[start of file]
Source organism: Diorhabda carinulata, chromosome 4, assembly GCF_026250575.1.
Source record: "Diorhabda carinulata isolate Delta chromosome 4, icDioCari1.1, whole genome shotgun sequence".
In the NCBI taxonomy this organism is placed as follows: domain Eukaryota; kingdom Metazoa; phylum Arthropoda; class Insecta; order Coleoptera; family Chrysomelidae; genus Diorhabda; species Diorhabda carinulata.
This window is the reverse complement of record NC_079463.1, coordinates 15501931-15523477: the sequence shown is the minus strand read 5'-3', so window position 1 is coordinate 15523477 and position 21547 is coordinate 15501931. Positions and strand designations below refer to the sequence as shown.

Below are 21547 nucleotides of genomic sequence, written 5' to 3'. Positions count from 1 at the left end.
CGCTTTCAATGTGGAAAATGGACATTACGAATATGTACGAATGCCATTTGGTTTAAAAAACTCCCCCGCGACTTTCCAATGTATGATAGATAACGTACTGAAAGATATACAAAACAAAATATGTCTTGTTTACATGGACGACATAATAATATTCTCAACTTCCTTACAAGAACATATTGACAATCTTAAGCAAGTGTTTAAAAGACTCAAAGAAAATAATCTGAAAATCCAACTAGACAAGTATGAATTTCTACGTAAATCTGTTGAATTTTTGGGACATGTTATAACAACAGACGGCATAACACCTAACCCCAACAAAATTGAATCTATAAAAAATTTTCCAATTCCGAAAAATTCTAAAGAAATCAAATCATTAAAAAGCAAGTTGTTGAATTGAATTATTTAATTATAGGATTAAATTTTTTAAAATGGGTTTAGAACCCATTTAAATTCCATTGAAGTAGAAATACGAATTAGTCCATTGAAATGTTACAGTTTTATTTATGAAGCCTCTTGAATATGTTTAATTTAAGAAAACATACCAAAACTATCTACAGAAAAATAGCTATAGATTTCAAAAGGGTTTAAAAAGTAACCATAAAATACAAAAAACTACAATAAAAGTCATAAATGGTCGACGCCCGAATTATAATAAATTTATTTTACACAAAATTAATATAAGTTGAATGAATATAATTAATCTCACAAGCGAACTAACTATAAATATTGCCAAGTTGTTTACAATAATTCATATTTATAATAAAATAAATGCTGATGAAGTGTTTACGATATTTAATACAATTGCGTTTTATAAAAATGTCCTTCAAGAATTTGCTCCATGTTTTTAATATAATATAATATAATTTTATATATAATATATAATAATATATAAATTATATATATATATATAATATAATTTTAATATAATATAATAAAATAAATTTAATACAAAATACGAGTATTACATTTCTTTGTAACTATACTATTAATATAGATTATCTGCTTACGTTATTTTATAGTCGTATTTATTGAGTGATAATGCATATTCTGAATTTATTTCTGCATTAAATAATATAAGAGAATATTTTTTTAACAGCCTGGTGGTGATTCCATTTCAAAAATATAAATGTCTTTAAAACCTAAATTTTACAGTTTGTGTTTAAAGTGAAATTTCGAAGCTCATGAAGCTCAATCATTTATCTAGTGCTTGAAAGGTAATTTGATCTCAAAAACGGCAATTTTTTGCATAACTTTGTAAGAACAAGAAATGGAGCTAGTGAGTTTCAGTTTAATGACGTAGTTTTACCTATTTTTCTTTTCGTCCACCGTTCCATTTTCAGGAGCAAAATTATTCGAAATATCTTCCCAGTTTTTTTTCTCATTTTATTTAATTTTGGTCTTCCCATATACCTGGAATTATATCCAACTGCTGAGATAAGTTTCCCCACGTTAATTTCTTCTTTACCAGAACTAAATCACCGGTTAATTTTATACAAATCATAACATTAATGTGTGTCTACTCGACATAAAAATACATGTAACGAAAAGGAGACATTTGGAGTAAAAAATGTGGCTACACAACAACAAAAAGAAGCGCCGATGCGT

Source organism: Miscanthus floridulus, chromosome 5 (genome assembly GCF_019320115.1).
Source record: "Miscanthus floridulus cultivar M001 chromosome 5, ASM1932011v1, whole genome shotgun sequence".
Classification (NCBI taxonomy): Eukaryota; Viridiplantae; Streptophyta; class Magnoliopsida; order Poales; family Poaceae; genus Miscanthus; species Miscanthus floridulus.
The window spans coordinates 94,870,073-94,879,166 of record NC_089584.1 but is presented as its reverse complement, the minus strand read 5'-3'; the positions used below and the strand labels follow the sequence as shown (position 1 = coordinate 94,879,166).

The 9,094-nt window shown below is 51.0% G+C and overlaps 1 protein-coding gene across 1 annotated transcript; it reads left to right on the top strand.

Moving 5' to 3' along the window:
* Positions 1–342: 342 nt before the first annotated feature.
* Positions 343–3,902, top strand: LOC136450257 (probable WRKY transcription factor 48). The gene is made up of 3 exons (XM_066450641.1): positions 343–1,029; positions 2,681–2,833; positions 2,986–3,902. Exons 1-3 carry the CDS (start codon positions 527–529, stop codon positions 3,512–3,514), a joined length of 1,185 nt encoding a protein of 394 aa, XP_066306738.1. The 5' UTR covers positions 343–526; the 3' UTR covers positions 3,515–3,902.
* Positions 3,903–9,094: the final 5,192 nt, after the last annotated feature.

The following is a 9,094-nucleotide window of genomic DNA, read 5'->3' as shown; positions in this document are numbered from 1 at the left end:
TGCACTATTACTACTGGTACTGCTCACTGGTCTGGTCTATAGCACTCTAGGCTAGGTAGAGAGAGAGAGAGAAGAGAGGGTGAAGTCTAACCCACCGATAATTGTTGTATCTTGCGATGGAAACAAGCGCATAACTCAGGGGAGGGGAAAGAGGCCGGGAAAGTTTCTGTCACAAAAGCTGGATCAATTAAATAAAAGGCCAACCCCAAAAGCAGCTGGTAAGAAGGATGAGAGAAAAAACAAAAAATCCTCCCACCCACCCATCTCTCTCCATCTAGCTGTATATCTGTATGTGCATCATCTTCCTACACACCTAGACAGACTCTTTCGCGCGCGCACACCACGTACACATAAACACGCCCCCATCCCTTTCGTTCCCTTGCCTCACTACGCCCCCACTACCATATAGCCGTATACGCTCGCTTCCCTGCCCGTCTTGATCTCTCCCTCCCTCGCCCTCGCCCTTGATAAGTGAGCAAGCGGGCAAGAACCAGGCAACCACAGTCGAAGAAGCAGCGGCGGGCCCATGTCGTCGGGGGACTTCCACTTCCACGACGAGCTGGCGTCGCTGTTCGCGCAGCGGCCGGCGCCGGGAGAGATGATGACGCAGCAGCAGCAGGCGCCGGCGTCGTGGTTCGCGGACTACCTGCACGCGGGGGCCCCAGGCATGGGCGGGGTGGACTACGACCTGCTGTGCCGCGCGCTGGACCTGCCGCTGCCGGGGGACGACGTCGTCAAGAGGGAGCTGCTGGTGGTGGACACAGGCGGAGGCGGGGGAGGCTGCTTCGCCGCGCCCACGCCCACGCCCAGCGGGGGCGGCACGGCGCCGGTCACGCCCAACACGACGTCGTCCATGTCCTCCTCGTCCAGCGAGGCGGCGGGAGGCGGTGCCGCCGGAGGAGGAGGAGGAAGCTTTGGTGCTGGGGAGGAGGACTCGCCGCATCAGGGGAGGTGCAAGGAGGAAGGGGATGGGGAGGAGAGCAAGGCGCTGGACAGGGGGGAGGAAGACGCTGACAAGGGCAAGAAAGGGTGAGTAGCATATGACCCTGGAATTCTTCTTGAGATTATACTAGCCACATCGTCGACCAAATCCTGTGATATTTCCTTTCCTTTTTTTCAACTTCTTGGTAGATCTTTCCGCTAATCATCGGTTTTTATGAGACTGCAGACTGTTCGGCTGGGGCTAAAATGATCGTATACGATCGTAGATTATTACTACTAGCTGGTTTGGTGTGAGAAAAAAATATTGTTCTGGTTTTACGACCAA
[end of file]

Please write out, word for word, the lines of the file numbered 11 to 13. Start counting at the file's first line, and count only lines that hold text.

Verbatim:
The 9,094-nt window shown below is 51.0% G+C and overlaps 1 protein-coding gene across 1 annotated transcript; it reads left to right on the top strand.

Moving 5' to 3' along the window:
* Positions 1–342: 342 nt before the first annotated feature.